* * *

      Somehow, the general population, not just the news media, ends up getting our press releases and our e-mail addresses.  Every so often, an e-mail will pop up in my inbox from someone in the heartland who doesn’t tote a camera or wield a pen.  Here’s one I received today:
Sent: Tuesday, June 28, 2005 5:57 PM
To: Task Force Baghdad PAO
Subject: Release A050627g

      My friend was the one who you were referring to in this article.
      If there is any more information pertaining to this in the investigation, I would appreciate it if you would keep me informed.  Tim and I have been best friends throughout high school and this has been a shock to me as well as my friends that knew him.  He had died doing what he loved and it saddens me to know that I will never be able to make new memories with this outstanding hero and soldier.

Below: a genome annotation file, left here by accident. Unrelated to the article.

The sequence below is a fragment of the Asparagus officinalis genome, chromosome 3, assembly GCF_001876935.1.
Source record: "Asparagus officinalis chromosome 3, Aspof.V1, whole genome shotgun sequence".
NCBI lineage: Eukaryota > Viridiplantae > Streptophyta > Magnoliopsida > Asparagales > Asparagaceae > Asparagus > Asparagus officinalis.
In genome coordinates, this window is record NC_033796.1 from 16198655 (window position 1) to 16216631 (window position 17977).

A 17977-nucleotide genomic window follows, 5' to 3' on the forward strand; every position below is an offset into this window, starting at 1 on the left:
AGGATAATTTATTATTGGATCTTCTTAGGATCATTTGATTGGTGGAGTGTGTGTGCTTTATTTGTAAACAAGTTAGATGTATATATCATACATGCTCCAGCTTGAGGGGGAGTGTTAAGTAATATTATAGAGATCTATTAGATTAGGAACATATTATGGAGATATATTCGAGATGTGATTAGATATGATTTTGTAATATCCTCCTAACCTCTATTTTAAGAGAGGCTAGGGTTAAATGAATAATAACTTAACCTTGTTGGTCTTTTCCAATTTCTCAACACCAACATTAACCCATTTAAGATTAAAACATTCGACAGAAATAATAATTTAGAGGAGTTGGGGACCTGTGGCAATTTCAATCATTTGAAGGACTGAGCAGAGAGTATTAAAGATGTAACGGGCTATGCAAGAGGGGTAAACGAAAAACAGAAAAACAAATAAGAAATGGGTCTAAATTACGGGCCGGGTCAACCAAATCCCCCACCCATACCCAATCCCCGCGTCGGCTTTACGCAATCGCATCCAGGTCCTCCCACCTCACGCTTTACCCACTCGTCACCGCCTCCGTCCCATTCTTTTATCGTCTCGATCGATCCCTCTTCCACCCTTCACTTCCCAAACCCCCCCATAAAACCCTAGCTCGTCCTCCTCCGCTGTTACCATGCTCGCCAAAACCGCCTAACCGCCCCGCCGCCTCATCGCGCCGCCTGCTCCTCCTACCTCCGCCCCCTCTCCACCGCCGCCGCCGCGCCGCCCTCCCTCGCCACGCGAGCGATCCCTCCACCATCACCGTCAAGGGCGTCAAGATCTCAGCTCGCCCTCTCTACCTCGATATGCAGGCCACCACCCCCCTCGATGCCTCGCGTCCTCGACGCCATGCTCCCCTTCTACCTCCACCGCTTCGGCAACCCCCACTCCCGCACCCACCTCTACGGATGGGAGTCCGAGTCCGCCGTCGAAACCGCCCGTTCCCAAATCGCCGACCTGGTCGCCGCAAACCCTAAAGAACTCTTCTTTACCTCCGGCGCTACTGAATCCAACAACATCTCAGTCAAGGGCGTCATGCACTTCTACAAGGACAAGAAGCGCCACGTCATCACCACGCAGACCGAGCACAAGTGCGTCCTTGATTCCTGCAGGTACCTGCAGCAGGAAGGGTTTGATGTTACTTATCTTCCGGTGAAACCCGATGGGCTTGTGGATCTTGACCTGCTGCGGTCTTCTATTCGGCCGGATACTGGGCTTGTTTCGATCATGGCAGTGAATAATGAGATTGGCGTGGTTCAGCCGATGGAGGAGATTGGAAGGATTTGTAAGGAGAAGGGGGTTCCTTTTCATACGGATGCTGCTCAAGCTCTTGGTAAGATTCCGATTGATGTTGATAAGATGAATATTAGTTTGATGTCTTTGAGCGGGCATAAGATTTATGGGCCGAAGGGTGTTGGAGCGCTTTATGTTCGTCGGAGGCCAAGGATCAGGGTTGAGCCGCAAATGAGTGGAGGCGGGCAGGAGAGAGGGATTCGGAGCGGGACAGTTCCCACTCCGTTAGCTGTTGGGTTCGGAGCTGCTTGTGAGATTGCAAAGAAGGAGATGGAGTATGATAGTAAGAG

Thank you,

Task Force Baghdad Soldier dies
Task Force Baghdad PAO
      BAGHDAD — A Task Force Baghdad Soldier died June 27 from wounds sustained during a small-arms fire attack in central Baghdad around 10:15 a.m.
      The Soldier’s unit was assisting Iraqi Police at the scene of a vehicle fire when it came under attack from terrorists.  The Soldier was evacuated to the 86th Combat Support Hospital where he later died of his injuries.
      The name of the Soldier is being held pending notification of next of kin.  The incident is under investigation.